photo credit: lobo235

My wife and I are big advocates of homebirth. We’ve birthed several of our babies at home, and will do so again for our next one (due in May). While I can’t say that homebirth is for everyone, if you are leaning that direction, there are some questions that you ought to try to answer for yourself before you decide.

Do you have all of the knowledge you need about homebirth in order to make an informed decision?

There are a number of great homebirth books that will give you the basics, and the web is a super place to find resources. Our favorite birth book is Spiritual Midwifery, by Ina May Gaskin. One other excellent book by her is Ina May’s Guide to Childbirth. Another super title is Prenatal Yoga and Natural Childbirth, by Jeannine Parvati Baker.  Laura Shanley’s Unassisted Childbirth is geared toward those wanting the unassisted experience, but is inspiring to all who wish to pursue a homebirth. For web resources, try (a midwife’s site) or Midwifery Today.

Is your home a comfortable place to give birth? Do you feel safe and supported there?

If you answer no to either of these, you might consider going to a birth center or having a hospital birth with a midwife in attendance (instead of an OB/GYN). If you live in an apartment with no close community, you may find yourself trying to keep the noise down (some mamas make a lot of noise during birth) or otherwise not being yourself. Being relaxed and comfortable during birth are essential, so keep that in mind when making the decision.

Do you know any midwives? Are you going to want to have a Doula with you?

Interview several midwives to find the one that you resonate with. She should make you feel comfortable and supported, because it’s your birth, not hers. Midwives are trained and certified, with loads of experience. They aren’t just some lady with a stethoscope : ) If you feel that you want additional support, look for a Doula (a trained birth supporter/assistant) that makes you feel safe and cared for. A Doula can make a big difference in the birth experience.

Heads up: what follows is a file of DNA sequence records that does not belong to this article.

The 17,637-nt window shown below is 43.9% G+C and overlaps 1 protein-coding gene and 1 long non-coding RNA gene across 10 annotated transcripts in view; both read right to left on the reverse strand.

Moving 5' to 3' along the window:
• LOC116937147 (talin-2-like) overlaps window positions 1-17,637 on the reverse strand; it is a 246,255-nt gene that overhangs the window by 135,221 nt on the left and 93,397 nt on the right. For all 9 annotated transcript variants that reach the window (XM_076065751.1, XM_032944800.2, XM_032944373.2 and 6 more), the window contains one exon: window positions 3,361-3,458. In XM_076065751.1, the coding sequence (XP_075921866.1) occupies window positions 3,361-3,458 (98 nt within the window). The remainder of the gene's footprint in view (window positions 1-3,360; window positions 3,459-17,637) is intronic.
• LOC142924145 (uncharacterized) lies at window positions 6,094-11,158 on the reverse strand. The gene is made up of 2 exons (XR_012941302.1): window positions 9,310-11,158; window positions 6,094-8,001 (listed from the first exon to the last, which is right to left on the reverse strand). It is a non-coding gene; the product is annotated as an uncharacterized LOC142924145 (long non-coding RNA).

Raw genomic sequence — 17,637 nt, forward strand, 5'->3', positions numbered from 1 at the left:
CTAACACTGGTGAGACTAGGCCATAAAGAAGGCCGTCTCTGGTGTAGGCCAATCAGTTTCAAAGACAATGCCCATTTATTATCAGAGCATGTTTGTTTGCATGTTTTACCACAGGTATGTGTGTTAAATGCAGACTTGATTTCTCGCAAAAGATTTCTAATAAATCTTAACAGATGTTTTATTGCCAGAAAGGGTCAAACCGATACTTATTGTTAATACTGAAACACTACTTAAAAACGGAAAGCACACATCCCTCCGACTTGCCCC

How close are you to a hospital or medical center?

If you know that emergency transport is available, and that you can be in the hands of an MD really quickly, that may help you feel safer. If you live out in the boonies, you may decide that the risk of not making it to the hospital is too great, and will opt for the hospital birth. We’ve known several women who were transported to the hospital for various reasons during birth, and some ended with a natural vaginal birth, and the others had a C-section. Knowing that you have the option of transport can ease your mind (or your husband’s).

Have you made a birth plan yet?

A birth plan lists the things you want to have happen, as well as the things you want to avoid during labor. It can be as detailed as you want it, and will help to communicate your wishes to caregivers whether you give birth at home or not. has an example, as does Navelgazing Midwife (worth the visit just for the awesome photo!)

Make the decision that feels right for you and your family.

Having laid all of that out, I must say that where and how you give birth is up to you and your partner. If you feel safest at home, then you should consider that option. If you feel safest in the hospital, then by all means, plan for that. If you are on the fence (perhaps it’s your first birth), then going to a birth center might be best for you. No matter what path you choose, remember that birth is a sacred experience, and you and your partner need to be in agreement in order to support each other during it.

Not everyone makes birth a public experience, but if you’re feeling especially spunky during birth, you can Twitter about it, as Erykah Badu did with her homebirth.

Happy birthing!

Why not? Great tips for free!

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